A scientist studies a wind turbine simulation at the Energy Systems Integration… (Dennis Schroeder / National…)
WASHINGTON — In a sprawling complex of laboratories and futuristic gadgets in Golden, Colo., a supercomputer named Peregrine does a quadrillion calculations per second to help scientists figure out how to keep the lights on.
Peregrine was turned on this year by the U.S. Energy Department. It has the world's largest "petascale" computing capability. It is the size of a Mack truck.
Its job is to figure out how to cope with a risk from something the public generally thinks of as benign — renewable energy.
Energy officials worry a lot these days about the stability of the massive patchwork of wires, substations and algorithms that keeps electricity flowing. They rattle off several scenarios that could lead to a collapse of the power grid — a well-executed cyberattack, a freak storm, sabotage.
But as states, led by California, race to bring more wind, solar and geothermal power online, those and other forms of alternative energy have become a new source of anxiety. The problem is that renewable energy adds unprecedented levels of stress to a grid designed for the previous century.
Green energy is the least predictable kind. Nobody can say for certain when the wind will blow or the sun will shine. A field of solar panels might be cranking out huge amounts of energy one minute and a tiny amount the next if a thick cloud arrives. In many cases, renewable resources exist where transmission lines don't.
"The grid was not built for renewables," said Trieu Mai, senior analyst at the National Renewable Energy Laboratory.
The frailty imperils lofty goals for greenhouse gas reductions. Concerned state and federal officials are spending billions of dollars in ratepayer and taxpayer money in an effort to hasten the technological breakthroughs needed for the grid to keep up with the demands of clean energy.
Making a green energy future work will be "one of the greatest technological challenges industrialized societies have undertaken," a group of scholars at Caltech said in a recent report. The report notes that by 2030, about $1 trillion is expected to be spent nationwide in bringing the grid up to date.
The role of the grid is to keep the supply of power steady and predictable. Engineers carefully calibrate how much juice to feed into the system as everything from porch lights to factory machines are switched on and off. The balancing requires painstaking precision. A momentary overload can crash the system.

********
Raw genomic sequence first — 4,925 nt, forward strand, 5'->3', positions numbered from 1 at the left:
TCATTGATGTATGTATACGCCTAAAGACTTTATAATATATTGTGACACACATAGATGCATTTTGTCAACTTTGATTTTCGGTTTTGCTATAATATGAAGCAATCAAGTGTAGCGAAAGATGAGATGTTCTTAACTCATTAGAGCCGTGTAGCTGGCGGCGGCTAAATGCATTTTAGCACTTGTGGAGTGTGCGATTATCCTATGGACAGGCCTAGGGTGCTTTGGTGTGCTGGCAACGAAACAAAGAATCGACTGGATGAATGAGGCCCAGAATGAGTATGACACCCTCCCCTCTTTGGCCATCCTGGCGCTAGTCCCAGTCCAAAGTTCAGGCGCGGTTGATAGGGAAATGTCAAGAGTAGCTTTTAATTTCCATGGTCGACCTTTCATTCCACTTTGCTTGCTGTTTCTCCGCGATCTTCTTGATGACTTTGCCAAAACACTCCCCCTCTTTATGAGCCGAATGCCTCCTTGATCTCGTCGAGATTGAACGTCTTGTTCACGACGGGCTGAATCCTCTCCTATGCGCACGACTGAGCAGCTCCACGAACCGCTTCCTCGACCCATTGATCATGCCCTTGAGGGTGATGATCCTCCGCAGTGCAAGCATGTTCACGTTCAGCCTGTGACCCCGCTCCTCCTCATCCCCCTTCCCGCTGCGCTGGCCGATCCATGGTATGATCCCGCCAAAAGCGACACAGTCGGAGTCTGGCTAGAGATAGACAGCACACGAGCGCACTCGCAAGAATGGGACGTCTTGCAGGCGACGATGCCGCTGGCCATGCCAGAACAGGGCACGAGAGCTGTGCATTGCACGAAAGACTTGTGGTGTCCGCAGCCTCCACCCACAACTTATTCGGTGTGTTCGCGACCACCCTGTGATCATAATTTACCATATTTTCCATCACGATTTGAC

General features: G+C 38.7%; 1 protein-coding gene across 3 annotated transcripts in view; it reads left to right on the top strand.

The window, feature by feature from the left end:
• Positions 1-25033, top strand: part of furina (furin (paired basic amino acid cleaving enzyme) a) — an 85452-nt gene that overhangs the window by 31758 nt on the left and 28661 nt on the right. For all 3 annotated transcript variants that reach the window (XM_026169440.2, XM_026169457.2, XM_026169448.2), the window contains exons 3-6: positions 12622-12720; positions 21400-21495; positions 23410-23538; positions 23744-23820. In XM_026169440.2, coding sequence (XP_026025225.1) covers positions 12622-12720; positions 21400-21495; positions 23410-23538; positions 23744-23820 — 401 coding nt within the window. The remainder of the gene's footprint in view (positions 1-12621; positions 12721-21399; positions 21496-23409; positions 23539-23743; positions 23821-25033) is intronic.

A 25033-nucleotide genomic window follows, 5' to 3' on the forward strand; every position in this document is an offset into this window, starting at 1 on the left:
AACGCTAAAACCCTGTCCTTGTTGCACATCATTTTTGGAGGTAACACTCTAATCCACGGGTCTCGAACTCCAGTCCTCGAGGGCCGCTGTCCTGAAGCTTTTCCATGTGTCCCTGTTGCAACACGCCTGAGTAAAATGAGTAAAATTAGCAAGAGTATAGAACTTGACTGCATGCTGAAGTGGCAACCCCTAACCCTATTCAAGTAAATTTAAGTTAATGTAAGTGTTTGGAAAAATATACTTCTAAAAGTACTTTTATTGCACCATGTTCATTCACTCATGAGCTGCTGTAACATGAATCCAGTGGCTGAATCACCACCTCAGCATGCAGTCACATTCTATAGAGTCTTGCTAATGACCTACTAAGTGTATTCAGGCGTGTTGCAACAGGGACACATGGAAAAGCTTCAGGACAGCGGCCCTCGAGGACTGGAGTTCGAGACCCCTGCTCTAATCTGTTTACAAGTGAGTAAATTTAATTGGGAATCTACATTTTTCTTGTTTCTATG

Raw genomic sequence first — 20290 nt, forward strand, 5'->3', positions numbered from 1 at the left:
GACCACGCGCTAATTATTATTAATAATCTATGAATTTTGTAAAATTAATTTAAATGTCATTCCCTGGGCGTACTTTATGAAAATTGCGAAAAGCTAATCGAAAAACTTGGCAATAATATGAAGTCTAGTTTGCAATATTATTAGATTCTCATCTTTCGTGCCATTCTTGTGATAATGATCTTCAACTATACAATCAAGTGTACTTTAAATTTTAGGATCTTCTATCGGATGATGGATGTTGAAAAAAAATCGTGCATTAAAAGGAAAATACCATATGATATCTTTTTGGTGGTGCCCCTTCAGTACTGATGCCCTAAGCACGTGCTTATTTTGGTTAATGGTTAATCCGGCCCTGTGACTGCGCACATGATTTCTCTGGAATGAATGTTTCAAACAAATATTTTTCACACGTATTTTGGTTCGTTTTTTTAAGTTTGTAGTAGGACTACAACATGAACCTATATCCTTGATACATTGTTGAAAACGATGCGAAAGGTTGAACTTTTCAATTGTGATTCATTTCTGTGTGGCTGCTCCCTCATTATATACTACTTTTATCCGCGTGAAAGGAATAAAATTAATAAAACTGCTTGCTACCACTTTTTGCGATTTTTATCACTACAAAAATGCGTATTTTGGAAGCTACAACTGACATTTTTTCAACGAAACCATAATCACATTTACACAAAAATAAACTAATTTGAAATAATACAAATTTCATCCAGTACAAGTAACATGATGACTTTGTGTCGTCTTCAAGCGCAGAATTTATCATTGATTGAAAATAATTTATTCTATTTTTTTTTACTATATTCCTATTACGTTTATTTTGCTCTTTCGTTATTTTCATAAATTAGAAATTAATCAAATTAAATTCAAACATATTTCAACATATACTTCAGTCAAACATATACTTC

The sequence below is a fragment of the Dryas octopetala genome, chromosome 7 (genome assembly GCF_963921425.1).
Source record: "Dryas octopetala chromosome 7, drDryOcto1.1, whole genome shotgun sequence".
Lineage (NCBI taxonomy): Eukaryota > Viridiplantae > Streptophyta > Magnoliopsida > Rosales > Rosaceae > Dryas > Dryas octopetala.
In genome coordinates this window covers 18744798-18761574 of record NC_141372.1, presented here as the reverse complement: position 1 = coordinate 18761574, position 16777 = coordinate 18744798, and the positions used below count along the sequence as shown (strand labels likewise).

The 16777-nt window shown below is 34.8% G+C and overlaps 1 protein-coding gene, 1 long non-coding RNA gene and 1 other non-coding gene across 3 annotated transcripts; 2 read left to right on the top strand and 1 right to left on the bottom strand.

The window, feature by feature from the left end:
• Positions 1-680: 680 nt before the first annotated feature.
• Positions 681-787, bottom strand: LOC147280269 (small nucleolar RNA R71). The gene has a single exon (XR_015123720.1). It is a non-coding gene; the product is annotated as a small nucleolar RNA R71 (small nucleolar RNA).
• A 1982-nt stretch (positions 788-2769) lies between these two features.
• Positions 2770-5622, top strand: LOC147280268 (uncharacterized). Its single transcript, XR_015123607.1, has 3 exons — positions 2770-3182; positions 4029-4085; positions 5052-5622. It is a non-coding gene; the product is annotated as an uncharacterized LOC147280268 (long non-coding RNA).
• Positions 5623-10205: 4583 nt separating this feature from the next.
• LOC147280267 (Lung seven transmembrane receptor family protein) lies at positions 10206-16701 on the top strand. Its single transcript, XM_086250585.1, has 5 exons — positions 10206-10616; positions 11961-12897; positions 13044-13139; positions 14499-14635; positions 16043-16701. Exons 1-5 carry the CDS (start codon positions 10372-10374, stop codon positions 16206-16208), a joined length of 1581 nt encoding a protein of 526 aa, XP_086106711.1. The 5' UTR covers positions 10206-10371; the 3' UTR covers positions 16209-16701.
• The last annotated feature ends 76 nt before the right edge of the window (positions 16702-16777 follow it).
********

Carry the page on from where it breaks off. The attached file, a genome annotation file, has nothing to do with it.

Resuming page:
California has taken some of the earliest steps to address the problems. The California Public Utilities Commission last month ordered large power companies to invest heavily in efforts to develop storage technologies that could bottle up wind and solar power, allowing the energy to be distributed more evenly over time.
Whether those technologies will ever be economically viable on a large scale is hotly debated. The commission mandate nonetheless requires companies to produce enough storage by 2024 to power about 1 million homes.
"Energy storage has the potential to be a game changer for our electric grid," Commissioner Mark Ferron said.
Some utility officials warn, however, that the only guarantee is that ratepayers will be spending a lot. The commission's goals, while laudable, "could cost up to $3 billion with uncertain net benefits for customers," Southern California Edison declared in a filing.
But regulators are desperate to move past the status quo. Already, power grid operators in some states have had to dump energy produced by wind turbines on blustery days because regional power systems had no room for it. Officials at the California Independent System Operator, which manages the grid in California, say renewable energy producers are making the juggling act increasingly complex.
"We are getting to the point where we will have to pay people not to produce power," said Long Beach Mayor Bob Foster, a system operator board member.
A bigger fear is that the grid is becoming more vulnerable to collapse, leaving the public exposed to the kind of blackouts that hit San Diego, parts of Arizona and a chunk of Baja California on a blistering hot September day in 2011.
Rush-hour traffic jammed as streetlights went dark. Flights were grounded. Pumping stations came to a halt, causing sewage to flow onto beaches. People were trapped in office elevators and on rides at Sea World.
An employee's misstep at a substation near Yuma, Ariz., caused that blackout, but energy experts see it as a harbinger of the sorts of problems that could become frequent if the nation fails to refashion its outmoded power grid.
Foster has been working with other regulators and power company executives to redesign the system. The work involves ideas for mapping and building vast networks of electrical lines, industrial-scale solar- and wind-power plants and backup natural gas plants that can keep the lights on when shifts in weather cause renewable sources to falter. That's the tangible stuff they can easily explain.